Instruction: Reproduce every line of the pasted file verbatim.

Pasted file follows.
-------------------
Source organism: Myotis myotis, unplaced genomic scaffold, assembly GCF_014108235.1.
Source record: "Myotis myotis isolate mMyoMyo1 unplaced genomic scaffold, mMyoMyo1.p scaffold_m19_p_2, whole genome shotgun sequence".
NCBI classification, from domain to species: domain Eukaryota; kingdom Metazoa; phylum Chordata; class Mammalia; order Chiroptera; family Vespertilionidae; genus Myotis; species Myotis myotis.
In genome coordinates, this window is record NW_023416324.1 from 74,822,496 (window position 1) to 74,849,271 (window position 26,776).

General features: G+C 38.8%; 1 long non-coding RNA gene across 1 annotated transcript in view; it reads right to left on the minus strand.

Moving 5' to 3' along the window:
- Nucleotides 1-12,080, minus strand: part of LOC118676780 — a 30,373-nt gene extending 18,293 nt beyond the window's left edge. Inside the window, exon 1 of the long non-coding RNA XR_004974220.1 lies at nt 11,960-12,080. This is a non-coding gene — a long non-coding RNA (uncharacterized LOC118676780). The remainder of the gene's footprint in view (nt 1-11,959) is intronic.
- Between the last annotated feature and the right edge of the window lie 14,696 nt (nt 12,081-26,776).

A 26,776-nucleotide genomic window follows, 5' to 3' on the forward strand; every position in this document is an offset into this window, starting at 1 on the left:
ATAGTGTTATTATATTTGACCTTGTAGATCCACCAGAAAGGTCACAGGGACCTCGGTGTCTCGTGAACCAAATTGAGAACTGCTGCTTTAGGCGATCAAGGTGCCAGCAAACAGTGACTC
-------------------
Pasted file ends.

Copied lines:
Source organism: Myotis myotis, unplaced genomic scaffold, assembly GCF_014108235.1.
Source record: "Myotis myotis isolate mMyoMyo1 unplaced genomic scaffold, mMyoMyo1.p scaffold_m19_p_2, whole genome shotgun sequence".
NCBI classification, from domain to species: domain Eukaryota; kingdom Metazoa; phylum Chordata; class Mammalia; order Chiroptera; family Vespertilionidae; genus Myotis; species Myotis myotis.
In genome coordinates, this window is record NW_023416324.1 from 74,822,496 (window position 1) to 74,849,271 (window position 26,776).

General features: G+C 38.8%; 1 long non-coding RNA gene across 1 annotated transcript in view; it reads right to left on the minus strand.

Moving 5' to 3' along the window:
- Nucleotides 1-12,080, minus strand: part of LOC118676780 — a 30,373-nt gene extending 18,293 nt beyond the window's left edge. Inside the window, exon 1 of the long non-coding RNA XR_004974220.1 lies at nt 11,960-12,080. This is a non-coding gene — a long non-coding RNA (uncharacterized LOC118676780). The remainder of the gene's footprint in view (nt 1-11,959) is intronic.
- Between the last annotated feature and the right edge of the window lie 14,696 nt (nt 12,081-26,776).

A 26,776-nucleotide genomic window follows, 5' to 3' on the forward strand; every position in this document is an offset into this window, starting at 1 on the left:
ATAGTGTTATTATATTTGACCTTGTAGATCCACCAGAAAGGTCACAGGGACCTCGGTGTCTCGTGAACCAAATTGAGAACTGCTGCTTTAGGCGATCAAGGTGCCAGCAAACAGTGACTC